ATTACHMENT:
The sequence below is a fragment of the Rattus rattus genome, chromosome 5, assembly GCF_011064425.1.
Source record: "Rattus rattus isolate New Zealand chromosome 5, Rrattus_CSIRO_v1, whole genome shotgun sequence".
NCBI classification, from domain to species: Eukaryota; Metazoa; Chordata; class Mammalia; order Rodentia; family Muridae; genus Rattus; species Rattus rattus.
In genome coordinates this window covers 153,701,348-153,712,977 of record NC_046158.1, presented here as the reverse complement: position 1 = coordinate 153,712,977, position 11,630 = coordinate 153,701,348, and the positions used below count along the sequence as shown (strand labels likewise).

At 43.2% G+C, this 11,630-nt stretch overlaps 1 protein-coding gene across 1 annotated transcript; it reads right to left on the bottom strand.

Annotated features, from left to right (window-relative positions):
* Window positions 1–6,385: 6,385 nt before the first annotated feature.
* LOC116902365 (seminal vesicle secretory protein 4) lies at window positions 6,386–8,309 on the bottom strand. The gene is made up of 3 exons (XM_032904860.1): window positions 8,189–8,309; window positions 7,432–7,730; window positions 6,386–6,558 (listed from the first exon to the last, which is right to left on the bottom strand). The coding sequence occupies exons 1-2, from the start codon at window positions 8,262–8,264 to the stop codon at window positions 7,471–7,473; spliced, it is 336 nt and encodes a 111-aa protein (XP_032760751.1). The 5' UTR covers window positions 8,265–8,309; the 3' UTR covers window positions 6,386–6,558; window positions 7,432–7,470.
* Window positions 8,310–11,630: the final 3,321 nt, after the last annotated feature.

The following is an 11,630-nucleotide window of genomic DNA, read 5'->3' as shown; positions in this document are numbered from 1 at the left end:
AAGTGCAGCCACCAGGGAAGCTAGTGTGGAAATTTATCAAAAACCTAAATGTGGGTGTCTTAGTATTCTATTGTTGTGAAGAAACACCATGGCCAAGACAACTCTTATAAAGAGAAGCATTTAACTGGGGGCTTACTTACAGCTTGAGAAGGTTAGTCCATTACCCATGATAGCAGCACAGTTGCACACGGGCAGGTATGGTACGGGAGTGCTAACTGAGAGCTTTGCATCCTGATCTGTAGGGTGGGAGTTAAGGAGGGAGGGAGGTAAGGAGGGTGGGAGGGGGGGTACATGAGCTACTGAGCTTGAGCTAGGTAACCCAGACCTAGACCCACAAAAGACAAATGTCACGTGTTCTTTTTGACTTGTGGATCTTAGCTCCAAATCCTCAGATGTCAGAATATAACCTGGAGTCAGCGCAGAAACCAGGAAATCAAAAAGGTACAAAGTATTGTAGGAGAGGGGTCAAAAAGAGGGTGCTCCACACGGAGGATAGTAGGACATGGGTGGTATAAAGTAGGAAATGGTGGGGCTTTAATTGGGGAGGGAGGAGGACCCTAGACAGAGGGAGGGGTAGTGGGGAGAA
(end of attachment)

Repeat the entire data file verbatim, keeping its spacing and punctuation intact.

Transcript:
The sequence below is a fragment of the Rattus rattus genome, chromosome 5, assembly GCF_011064425.1.
Source record: "Rattus rattus isolate New Zealand chromosome 5, Rrattus_CSIRO_v1, whole genome shotgun sequence".
NCBI classification, from domain to species: Eukaryota; Metazoa; Chordata; class Mammalia; order Rodentia; family Muridae; genus Rattus; species Rattus rattus.
In genome coordinates this window covers 153,701,348-153,712,977 of record NC_046158.1, presented here as the reverse complement: position 1 = coordinate 153,712,977, position 11,630 = coordinate 153,701,348, and the positions used below count along the sequence as shown (strand labels likewise).

At 43.2% G+C, this 11,630-nt stretch overlaps 1 protein-coding gene across 1 annotated transcript; it reads right to left on the bottom strand.

Annotated features, from left to right (window-relative positions):
* Window positions 1–6,385: 6,385 nt before the first annotated feature.
* LOC116902365 (seminal vesicle secretory protein 4) lies at window positions 6,386–8,309 on the bottom strand. The gene is made up of 3 exons (XM_032904860.1): window positions 8,189–8,309; window positions 7,432–7,730; window positions 6,386–6,558 (listed from the first exon to the last, which is right to left on the bottom strand). The coding sequence occupies exons 1-2, from the start codon at window positions 8,262–8,264 to the stop codon at window positions 7,471–7,473; spliced, it is 336 nt and encodes a 111-aa protein (XP_032760751.1). The 5' UTR covers window positions 8,265–8,309; the 3' UTR covers window positions 6,386–6,558; window positions 7,432–7,470.
* Window positions 8,310–11,630: the final 3,321 nt, after the last annotated feature.

The following is an 11,630-nucleotide window of genomic DNA, read 5'->3' as shown; positions in this document are numbered from 1 at the left end:
AAGTGCAGCCACCAGGGAAGCTAGTGTGGAAATTTATCAAAAACCTAAATGTGGGTGTCTTAGTATTCTATTGTTGTGAAGAAACACCATGGCCAAGACAACTCTTATAAAGAGAAGCATTTAACTGGGGGCTTACTTACAGCTTGAGAAGGTTAGTCCATTACCCATGATAGCAGCACAGTTGCACACGGGCAGGTATGGTACGGGAGTGCTAACTGAGAGCTTTGCATCCTGATCTGTAGGGTGGGAGTTAAGGAGGGAGGGAGGTAAGGAGGGTGGGAGGGGGGGTACATGAGCTACTGAGCTTGAGCTAGGTAACCCAGACCTAGACCCACAAAAGACAAATGTCACGTGTTCTTTTTGACTTGTGGATCTTAGCTCCAAATCCTCAGATGTCAGAATATAACCTGGAGTCAGCGCAGAAACCAGGAAATCAAAAAGGTACAAAGTATTGTAGGAGAGGGGTCAAAAAGAGGGTGCTCCACACGGAGGATAGTAGGACATGGGTGGTATAAAGTAGGAAATGGTGGGGCTTTAATTGGGGAGGGAGGAGGACCCTAGACAGAGGGAGGGGTAGTGGGGAGAA